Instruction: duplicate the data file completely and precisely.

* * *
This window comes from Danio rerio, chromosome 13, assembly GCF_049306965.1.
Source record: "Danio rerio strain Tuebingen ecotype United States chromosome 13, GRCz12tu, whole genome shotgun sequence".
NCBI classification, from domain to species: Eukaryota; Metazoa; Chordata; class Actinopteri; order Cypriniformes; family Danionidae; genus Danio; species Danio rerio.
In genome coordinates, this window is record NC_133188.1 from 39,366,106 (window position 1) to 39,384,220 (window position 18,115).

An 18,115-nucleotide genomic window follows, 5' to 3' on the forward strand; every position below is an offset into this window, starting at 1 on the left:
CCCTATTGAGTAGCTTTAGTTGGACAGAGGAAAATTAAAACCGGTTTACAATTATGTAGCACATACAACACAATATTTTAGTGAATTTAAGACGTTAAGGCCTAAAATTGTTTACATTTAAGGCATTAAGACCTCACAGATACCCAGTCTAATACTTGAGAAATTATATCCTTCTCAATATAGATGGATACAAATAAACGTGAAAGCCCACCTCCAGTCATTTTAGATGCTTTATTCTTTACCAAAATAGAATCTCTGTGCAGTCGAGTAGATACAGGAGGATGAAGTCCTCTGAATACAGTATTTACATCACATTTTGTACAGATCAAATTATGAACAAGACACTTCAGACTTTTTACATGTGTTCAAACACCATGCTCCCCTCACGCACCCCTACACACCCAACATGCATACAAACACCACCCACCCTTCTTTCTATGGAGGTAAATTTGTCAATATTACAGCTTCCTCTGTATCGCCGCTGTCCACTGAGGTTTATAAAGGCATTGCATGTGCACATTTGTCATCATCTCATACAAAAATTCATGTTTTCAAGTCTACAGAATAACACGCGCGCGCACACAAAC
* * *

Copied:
This window comes from Danio rerio, chromosome 13, assembly GCF_049306965.1.
Source record: "Danio rerio strain Tuebingen ecotype United States chromosome 13, GRCz12tu, whole genome shotgun sequence".
NCBI classification, from domain to species: Eukaryota; Metazoa; Chordata; class Actinopteri; order Cypriniformes; family Danionidae; genus Danio; species Danio rerio.
In genome coordinates, this window is record NC_133188.1 from 39,366,106 (window position 1) to 39,384,220 (window position 18,115).

An 18,115-nucleotide genomic window follows, 5' to 3' on the forward strand; every position below is an offset into this window, starting at 1 on the left:
CCCTATTGAGTAGCTTTAGTTGGACAGAGGAAAATTAAAACCGGTTTACAATTATGTAGCACATACAACACAATATTTTAGTGAATTTAAGACGTTAAGGCCTAAAATTGTTTACATTTAAGGCATTAAGACCTCACAGATACCCAGTCTAATACTTGAGAAATTATATCCTTCTCAATATAGATGGATACAAATAAACGTGAAAGCCCACCTCCAGTCATTTTAGATGCTTTATTCTTTACCAAAATAGAATCTCTGTGCAGTCGAGTAGATACAGGAGGATGAAGTCCTCTGAATACAGTATTTACATCACATTTTGTACAGATCAAATTATGAACAAGACACTTCAGACTTTTTACATGTGTTCAAACACCATGCTCCCCTCACGCACCCCTACACACCCAACATGCATACAAACACCACCCACCCTTCTTTCTATGGAGGTAAATTTGTCAATATTACAGCTTCCTCTGTATCGCCGCTGTCCACTGAGGTTTATAAAGGCATTGCATGTGCACATTTGTCATCATCTCATACAAAAATTCATGTTTTCAAGTCTACAGAATAACACGCGCGCGCACACAAAC